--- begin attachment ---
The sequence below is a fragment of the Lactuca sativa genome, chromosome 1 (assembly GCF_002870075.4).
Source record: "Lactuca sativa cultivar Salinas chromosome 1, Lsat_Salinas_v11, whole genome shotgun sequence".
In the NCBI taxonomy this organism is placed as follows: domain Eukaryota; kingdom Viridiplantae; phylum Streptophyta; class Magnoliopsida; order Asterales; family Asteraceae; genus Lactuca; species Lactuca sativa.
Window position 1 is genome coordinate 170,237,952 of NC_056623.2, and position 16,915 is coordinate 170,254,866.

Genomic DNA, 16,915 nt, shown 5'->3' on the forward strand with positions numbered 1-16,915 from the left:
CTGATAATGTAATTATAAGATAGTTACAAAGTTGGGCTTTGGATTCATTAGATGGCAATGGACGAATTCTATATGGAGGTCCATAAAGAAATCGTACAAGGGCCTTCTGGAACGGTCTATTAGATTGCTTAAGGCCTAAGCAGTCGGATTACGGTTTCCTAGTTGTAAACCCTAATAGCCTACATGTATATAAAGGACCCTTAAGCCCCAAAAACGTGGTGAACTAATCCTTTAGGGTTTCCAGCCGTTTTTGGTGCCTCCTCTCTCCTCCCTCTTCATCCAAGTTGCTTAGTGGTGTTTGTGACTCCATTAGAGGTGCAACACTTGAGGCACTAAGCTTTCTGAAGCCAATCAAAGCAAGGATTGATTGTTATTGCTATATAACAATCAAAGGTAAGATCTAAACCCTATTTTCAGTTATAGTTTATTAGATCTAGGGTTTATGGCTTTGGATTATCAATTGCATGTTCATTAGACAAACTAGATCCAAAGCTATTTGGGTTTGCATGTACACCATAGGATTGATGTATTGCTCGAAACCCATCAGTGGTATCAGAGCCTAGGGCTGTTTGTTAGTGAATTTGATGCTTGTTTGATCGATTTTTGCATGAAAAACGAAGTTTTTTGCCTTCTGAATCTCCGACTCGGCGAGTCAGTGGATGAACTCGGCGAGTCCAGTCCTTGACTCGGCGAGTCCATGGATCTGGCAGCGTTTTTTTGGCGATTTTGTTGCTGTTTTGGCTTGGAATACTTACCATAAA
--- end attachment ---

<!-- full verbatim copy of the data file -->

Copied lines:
The sequence below is a fragment of the Lactuca sativa genome, chromosome 1 (assembly GCF_002870075.4).
Source record: "Lactuca sativa cultivar Salinas chromosome 1, Lsat_Salinas_v11, whole genome shotgun sequence".
In the NCBI taxonomy this organism is placed as follows: domain Eukaryota; kingdom Viridiplantae; phylum Streptophyta; class Magnoliopsida; order Asterales; family Asteraceae; genus Lactuca; species Lactuca sativa.
Window position 1 is genome coordinate 170,237,952 of NC_056623.2, and position 16,915 is coordinate 170,254,866.

Genomic DNA, 16,915 nt, shown 5'->3' on the forward strand with positions numbered 1-16,915 from the left:
CTGATAATGTAATTATAAGATAGTTACAAAGTTGGGCTTTGGATTCATTAGATGGCAATGGACGAATTCTATATGGAGGTCCATAAAGAAATCGTACAAGGGCCTTCTGGAACGGTCTATTAGATTGCTTAAGGCCTAAGCAGTCGGATTACGGTTTCCTAGTTGTAAACCCTAATAGCCTACATGTATATAAAGGACCCTTAAGCCCCAAAAACGTGGTGAACTAATCCTTTAGGGTTTCCAGCCGTTTTTGGTGCCTCCTCTCTCCTCCCTCTTCATCCAAGTTGCTTAGTGGTGTTTGTGACTCCATTAGAGGTGCAACACTTGAGGCACTAAGCTTTCTGAAGCCAATCAAAGCAAGGATTGATTGTTATTGCTATATAACAATCAAAGGTAAGATCTAAACCCTATTTTCAGTTATAGTTTATTAGATCTAGGGTTTATGGCTTTGGATTATCAATTGCATGTTCATTAGACAAACTAGATCCAAAGCTATTTGGGTTTGCATGTACACCATAGGATTGATGTATTGCTCGAAACCCATCAGTGGTATCAGAGCCTAGGGCTGTTTGTTAGTGAATTTGATGCTTGTTTGATCGATTTTTGCATGAAAAACGAAGTTTTTTGCCTTCTGAATCTCCGACTCGGCGAGTCAGTGGATGAACTCGGCGAGTCCAGTCCTTGACTCGGCGAGTCCATGGATCTGGCAGCGTTTTTTTGGCGATTTTGTTGCTGTTTTGGCTTGGAATACTTACCATAAA